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Indoor Air. 2015 Apr;25(2):157-67. doi: 10.1111/ina.12136. Epub 2014 Jul 14.

Classroom conditions and CO2 concentrations and teacher health symptom reporting in 10 New York State Schools.

Author information

1
New York State Department of Health Empire State Plaza, Center for Environmental Health, Albany, NY, USA.

Abstract

This study assessed the relationship between teacher-reported symptoms and classroom carbon dioxide (CO2 ) concentrations. Previous studies have suggested that poor indoor ventilation can result in higher levels of indoor pollutants, which may affect student and teacher health. Ten schools (9 elementary, 1 combined middle/high school) in eight New York State school districts were visited over a 4-month period in 2010. Carbon dioxide concentrations were measured in classrooms over 48-h, and teachers completed surveys assessing demographic information and self-reported symptoms experienced during the current school year. Data from 64 classrooms (ranging from 1 to 9 per school) were linked with 68 teacher surveys (for four classrooms, two surveys were returned). Overall, approximately 20% of the measured classroom CO2 concentrations were above 1000 parts per million (ppm), ranging from 352 to 1591 ppm. In multivariate analyses, the odds of reporting neuro-physiologic (i.e., headache, fatigue, difficulty concentrating) symptoms among teachers significantly increased (OR = 1.30, 95% CI = 1.02-1.64) for every 100 ppm increase in maximum classroom CO2 concentrations and were non-significantly increased in classrooms with above-median proportions of CO2 concentrations greater than 1000 ppm (OR = 2.26, 95% CI = 0.72-7.12).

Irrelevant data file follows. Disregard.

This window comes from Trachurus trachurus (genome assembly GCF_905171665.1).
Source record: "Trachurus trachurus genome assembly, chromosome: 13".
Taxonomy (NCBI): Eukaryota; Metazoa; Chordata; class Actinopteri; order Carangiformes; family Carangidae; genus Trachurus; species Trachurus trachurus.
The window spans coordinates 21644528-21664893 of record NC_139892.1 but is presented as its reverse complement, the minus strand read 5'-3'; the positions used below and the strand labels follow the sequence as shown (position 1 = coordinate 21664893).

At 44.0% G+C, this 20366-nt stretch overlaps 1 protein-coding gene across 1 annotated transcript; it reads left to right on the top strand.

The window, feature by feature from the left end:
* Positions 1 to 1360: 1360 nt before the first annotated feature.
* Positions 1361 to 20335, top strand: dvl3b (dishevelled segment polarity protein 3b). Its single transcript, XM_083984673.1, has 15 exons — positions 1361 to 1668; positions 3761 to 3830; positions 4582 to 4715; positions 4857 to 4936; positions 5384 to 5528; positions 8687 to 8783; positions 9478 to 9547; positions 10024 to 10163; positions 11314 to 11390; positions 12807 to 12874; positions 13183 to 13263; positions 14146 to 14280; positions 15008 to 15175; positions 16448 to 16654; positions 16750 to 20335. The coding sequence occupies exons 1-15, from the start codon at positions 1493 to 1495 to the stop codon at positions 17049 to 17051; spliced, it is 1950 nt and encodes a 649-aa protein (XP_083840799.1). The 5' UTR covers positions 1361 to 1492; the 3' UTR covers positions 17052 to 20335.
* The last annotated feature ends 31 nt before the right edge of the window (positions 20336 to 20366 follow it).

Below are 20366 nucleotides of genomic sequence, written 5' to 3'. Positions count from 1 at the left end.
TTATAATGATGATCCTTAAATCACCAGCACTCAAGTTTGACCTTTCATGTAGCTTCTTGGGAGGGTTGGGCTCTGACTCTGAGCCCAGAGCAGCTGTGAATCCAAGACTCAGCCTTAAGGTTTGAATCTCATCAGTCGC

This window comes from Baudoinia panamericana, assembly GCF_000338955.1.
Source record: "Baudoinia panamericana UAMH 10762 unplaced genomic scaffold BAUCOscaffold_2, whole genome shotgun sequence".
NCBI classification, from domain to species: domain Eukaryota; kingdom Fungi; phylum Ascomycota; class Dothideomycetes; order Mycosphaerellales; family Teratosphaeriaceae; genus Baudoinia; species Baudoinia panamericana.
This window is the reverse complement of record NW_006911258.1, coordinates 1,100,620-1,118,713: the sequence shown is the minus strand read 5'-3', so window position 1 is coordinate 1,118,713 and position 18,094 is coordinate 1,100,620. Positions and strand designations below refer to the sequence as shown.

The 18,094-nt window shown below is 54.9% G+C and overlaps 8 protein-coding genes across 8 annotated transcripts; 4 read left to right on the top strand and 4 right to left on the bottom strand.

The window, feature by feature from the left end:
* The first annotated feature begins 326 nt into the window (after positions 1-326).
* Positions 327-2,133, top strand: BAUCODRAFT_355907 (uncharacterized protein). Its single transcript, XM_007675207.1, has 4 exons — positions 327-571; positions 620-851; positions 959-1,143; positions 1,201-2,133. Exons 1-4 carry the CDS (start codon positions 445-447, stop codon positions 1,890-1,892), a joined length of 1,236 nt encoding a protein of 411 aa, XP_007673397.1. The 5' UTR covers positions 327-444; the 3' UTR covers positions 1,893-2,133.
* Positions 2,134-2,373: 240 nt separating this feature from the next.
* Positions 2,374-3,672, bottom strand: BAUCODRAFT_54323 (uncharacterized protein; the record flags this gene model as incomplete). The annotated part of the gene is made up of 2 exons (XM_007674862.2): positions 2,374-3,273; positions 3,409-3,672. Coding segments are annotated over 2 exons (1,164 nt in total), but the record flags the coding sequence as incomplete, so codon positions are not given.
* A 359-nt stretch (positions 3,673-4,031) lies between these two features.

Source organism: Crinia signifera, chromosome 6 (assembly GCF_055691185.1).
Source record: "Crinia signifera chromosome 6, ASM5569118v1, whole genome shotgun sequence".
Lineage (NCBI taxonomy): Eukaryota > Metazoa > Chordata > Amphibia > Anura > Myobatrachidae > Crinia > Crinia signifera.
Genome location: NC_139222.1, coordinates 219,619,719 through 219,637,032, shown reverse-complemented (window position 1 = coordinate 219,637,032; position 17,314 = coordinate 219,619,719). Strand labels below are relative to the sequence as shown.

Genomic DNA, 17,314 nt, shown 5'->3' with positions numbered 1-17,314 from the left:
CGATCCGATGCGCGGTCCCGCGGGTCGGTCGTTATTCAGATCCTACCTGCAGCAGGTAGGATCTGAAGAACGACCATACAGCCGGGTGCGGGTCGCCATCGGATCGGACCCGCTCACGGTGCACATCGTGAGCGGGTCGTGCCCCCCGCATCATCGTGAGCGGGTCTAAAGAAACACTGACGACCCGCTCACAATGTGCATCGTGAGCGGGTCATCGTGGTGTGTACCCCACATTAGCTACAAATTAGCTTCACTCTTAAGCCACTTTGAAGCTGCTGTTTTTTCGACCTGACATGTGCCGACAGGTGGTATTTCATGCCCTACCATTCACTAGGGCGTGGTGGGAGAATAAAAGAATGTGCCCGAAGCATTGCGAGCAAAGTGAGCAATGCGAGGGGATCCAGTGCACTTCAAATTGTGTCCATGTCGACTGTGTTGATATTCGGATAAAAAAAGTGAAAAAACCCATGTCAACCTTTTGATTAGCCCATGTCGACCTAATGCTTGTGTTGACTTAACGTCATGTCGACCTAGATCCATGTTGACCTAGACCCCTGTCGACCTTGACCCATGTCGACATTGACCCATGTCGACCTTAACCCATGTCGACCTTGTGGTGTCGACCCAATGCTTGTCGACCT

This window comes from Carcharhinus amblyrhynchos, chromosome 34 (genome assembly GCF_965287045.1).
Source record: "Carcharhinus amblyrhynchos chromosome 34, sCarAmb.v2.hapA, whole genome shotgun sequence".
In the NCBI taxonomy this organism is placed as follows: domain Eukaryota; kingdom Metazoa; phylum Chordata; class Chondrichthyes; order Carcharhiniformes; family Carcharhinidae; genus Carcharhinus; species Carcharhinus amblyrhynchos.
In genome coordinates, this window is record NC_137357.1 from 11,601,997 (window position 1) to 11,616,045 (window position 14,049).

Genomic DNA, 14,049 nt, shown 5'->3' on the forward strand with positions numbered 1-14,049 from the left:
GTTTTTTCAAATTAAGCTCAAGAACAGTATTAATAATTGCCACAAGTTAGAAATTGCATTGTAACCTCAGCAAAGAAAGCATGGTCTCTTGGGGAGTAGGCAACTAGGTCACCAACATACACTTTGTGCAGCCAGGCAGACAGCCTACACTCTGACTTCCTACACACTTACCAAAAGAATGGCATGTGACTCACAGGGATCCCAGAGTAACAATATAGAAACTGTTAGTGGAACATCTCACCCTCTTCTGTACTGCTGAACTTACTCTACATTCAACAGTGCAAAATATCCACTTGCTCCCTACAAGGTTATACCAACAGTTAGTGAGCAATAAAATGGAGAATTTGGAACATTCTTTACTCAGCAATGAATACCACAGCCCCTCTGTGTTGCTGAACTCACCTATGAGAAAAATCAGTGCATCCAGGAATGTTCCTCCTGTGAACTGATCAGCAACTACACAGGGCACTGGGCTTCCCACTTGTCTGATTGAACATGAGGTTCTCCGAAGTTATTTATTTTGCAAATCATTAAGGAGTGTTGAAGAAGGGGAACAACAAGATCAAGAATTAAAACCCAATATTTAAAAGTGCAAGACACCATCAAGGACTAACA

KEYWORDS:

Carbon dioxide; Health; Indoor environmental quality; School; Symptoms; Teacher

PMID:
24920413
DOI:
10.1111/ina.12136
[Indexed for MEDLINE]

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